Bethlehem was the place of Rachael’s death, the scene of the love affair of Boaz and Ruth, and the birthplace of David but, while its name means house of bread, it never was the “House of Bread” until He, the Messiah, was born there. The prophecy of His birth is found in Micah 5:2, the text to which we now turn.

The Description of the Place

(Mic. 5:2a)

The context (cf. 4:9-13). Micah, an eighteenth century B.C. contemporary of Isaiah, Hosea, and Amos, ministered to his land in the days of their departure from the Word of God and the consequent moral decline. Morals were low (cf. 1:7), the government was decadent (3:9), the courts were corrupt (3:11), religion was formalistic (2:11; 3:11). The nation had lost its integrity. Assyria had captured the northern kingdom of Israel in 722 B.C. and resumed the deportation of its people. About twenty years later in 701 B.C., the southern kingdom, Judah, was also overrun by the Assyrians, although Jerusalem was spared. Around this time and in these circumstances Micah uttered the prophecy of the Messiah’s birth in Bethlehem.

If the occasion of the prophecy is the seige of the city by Sennacherib, Micah may well have spoken this great prophecy at the time to which the proud Assyrian king refers in his boast of his seige of Jerusalem and King Hezekiah in 701 B.C. Sennacherib in his account said that he beseiged “Hezekiah the Jew … I shut him up like a caged bird.” He says nothing, however, of God’s miraculous deliverance of Judah and his defeat by the hand of the Lord(cf. 2 Kings 19:32-37). Herodotus describes the defeat as caused by a multitude of field mice devouring during the night the Assyrians’ quivers and bows and the straps by which they held their shields.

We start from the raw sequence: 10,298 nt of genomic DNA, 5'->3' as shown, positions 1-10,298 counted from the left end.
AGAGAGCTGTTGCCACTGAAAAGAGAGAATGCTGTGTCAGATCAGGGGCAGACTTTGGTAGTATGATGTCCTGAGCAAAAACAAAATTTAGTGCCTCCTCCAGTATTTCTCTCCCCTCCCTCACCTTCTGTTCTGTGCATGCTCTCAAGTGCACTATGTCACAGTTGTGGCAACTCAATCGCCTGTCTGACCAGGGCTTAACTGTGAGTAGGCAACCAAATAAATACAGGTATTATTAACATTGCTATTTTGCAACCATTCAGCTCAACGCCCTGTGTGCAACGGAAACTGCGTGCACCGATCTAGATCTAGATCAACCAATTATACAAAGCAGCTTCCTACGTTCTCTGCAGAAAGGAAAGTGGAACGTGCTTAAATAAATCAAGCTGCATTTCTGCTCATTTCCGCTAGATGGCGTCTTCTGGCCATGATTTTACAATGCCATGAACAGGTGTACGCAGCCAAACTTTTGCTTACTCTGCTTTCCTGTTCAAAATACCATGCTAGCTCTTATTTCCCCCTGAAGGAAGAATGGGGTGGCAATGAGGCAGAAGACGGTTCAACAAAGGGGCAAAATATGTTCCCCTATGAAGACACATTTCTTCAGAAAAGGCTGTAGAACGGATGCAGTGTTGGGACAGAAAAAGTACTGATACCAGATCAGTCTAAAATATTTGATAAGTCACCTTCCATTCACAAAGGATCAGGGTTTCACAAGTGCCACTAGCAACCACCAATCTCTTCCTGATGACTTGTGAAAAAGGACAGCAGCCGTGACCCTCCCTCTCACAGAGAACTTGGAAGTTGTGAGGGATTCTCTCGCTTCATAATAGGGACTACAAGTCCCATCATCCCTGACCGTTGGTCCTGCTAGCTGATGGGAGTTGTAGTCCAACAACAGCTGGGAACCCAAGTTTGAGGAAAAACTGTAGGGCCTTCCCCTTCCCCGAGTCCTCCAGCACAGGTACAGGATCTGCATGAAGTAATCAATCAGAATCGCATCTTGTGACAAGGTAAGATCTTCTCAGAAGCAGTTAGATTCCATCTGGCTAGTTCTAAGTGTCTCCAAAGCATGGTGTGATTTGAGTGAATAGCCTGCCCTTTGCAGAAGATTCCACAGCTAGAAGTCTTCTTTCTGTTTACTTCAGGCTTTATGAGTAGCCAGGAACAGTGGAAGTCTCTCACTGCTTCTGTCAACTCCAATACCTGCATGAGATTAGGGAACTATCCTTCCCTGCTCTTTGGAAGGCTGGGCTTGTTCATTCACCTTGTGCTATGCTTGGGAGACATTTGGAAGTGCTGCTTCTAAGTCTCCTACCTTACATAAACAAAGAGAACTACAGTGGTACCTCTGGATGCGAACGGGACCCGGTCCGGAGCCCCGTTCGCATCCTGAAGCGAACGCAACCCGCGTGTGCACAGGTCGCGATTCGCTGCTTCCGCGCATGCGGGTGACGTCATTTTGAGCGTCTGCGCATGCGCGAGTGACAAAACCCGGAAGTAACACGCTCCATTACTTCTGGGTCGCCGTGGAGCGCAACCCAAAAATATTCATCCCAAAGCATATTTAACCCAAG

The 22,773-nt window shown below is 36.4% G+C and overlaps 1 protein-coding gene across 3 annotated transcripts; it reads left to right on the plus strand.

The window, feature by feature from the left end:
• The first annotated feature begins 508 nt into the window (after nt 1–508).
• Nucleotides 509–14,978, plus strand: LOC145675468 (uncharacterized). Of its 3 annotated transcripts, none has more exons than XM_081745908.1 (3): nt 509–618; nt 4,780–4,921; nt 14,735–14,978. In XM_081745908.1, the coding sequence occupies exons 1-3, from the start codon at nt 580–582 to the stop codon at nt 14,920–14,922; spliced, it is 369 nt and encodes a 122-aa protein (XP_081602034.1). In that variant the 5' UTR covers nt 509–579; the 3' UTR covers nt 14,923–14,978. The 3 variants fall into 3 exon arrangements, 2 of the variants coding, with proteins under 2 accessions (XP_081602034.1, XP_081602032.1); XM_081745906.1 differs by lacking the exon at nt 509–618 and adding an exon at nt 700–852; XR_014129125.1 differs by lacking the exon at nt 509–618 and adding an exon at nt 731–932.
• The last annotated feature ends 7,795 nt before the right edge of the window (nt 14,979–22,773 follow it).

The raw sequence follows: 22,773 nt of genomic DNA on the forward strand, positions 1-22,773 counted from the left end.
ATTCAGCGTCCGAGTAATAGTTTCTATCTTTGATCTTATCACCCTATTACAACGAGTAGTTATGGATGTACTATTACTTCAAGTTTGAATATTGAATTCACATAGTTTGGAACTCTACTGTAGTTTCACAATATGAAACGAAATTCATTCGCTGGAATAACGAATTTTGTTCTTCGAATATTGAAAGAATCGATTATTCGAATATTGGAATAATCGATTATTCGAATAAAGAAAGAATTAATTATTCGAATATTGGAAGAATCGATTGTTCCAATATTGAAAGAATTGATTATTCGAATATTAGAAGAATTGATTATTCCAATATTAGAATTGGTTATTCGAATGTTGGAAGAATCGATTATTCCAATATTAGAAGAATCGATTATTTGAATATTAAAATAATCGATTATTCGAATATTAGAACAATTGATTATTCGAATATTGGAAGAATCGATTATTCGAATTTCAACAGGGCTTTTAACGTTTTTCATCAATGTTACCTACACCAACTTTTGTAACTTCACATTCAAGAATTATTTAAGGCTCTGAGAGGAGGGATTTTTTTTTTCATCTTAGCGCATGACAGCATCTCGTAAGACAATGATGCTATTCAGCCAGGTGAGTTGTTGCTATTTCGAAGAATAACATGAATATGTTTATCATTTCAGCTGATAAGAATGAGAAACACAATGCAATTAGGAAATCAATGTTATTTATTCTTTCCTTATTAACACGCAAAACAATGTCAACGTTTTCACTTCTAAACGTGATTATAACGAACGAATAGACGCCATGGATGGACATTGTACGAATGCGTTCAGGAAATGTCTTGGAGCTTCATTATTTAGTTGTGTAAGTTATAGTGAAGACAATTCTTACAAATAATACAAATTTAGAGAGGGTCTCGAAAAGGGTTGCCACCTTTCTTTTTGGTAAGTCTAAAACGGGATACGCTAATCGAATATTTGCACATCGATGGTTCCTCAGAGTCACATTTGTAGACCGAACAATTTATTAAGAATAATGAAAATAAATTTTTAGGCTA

A well-known Old Testament scholar once said that Isaiah foretold the Messiah’s virgin birth, while Micah foretold His village birth. One might also add that Isaiah is the first prophet cited in our New Testament, while Micah is the second, one speaking of His birth and the other of His place of birth.

The opening verse of the fifth chapter of Micah opens with the kingdom facing a desperate condition. The city is addressed and commanded to prepare itself for a seige by the enemy. Her king is to be treated in humiliating fashion. It was the custom for the king, when acting as judge, to strike with his sceptre wrongdoers. Now, however, cooped up in his capital, the king himself, “the judge of Israel,” is to be struck with a soldier’s club. To be struck on the cheek was a deep insult (cf. Job 16:10; Lam. 3:30).